Omicron is the latest in an ever-growing line of COVID-19 variants.
“Omicron has many mutations that could allow it to spread better and be better at binding to and getting into our cells,” said Dr. David Beckham, a virologist and a specialist in infectious diseases at the University of Colorado Hospital.
“So, concern and quick action by global health leaders is warranted.”
Experts agree that the global vaccination campaign has helped slow the mutations. But for those countries that have not achieved high levels of vaccination coverage, it is a potential disaster waiting to happen.
The Incident Controller of the National Health and Emergency Operations Center at the Ministry of Health and Medical Services (MHMS), Dr Nemiah Bainivalu, says intensive care services at the National Referral Hospital is already stretched as it is, and will not be able to cope should there be an outbreak.
“As long as the virus is still around, the country is still not safe.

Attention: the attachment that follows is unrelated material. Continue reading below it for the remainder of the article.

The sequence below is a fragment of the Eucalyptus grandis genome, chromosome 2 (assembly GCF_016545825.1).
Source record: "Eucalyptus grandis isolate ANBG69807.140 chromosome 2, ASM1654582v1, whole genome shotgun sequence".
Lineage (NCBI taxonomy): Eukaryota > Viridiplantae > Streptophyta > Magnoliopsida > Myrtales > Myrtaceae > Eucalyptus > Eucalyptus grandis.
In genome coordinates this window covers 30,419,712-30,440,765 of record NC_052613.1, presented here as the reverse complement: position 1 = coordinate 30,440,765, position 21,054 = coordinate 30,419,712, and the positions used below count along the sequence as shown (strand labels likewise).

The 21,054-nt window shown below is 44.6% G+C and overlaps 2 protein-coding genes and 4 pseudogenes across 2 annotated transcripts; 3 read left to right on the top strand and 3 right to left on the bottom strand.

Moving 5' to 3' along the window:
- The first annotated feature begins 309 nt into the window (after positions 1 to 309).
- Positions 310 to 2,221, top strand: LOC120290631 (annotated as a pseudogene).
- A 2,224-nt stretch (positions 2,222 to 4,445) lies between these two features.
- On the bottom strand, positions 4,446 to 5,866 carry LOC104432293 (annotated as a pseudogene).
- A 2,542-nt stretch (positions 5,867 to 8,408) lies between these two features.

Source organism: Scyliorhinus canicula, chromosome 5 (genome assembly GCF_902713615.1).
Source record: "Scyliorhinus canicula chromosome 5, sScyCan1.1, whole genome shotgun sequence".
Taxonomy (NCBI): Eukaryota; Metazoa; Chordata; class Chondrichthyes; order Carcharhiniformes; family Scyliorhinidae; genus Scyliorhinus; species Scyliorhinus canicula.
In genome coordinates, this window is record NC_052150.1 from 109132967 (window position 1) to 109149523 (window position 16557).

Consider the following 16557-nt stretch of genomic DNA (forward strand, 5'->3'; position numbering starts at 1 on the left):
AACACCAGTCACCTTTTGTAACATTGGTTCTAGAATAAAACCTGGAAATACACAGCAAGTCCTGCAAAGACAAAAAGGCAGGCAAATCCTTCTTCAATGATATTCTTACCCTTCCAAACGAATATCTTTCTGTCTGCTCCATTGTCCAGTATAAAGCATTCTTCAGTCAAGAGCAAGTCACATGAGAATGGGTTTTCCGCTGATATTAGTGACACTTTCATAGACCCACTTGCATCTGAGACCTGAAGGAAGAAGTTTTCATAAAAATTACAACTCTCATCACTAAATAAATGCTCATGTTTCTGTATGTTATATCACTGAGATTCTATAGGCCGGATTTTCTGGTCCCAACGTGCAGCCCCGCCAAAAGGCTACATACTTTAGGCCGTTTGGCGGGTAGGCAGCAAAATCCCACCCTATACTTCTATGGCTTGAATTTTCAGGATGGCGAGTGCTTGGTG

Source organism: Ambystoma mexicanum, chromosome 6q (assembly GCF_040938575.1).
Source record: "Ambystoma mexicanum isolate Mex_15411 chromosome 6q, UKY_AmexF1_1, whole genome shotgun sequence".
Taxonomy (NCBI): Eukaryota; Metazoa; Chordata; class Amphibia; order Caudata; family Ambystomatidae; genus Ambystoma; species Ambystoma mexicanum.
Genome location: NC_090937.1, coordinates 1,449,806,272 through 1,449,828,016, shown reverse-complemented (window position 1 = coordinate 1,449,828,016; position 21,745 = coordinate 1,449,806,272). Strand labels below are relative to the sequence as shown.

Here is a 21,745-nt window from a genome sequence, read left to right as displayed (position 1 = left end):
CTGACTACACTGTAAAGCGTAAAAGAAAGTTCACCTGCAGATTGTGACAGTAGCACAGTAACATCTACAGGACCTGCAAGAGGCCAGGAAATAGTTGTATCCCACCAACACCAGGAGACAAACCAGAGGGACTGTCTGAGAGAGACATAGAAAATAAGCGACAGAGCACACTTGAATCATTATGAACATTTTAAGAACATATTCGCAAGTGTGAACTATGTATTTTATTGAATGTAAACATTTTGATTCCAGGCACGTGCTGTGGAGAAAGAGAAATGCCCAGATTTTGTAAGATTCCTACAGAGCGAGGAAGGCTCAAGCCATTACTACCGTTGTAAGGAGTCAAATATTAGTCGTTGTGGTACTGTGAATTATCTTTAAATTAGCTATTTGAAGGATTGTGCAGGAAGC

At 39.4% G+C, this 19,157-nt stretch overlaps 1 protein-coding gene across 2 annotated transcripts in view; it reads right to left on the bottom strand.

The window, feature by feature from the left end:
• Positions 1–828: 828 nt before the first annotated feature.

“The fact that neighboring countries such as PNG, Fiji and Australia are still grappling with the pandemic, we must capitalize on this window of opportunity to vaccinate all eligible members of the population to protect us from being seriously ill of the virus.
“Vaccination will protect you from ending up on one of the beds at the intensive care unit at the NRH,” he cautioned.
He adds that his team is working with the Honiara City Council to continue to vaccinate the eligible population in Honiara.
“Port Authority still remains open, Kukum and Holy Cross on the other hand were forced to close due to the recent lawlessness, but we will soon resume operations,” he said.
Dr Bainivalu said that it is paramount that all in the eligible population are vaccinated.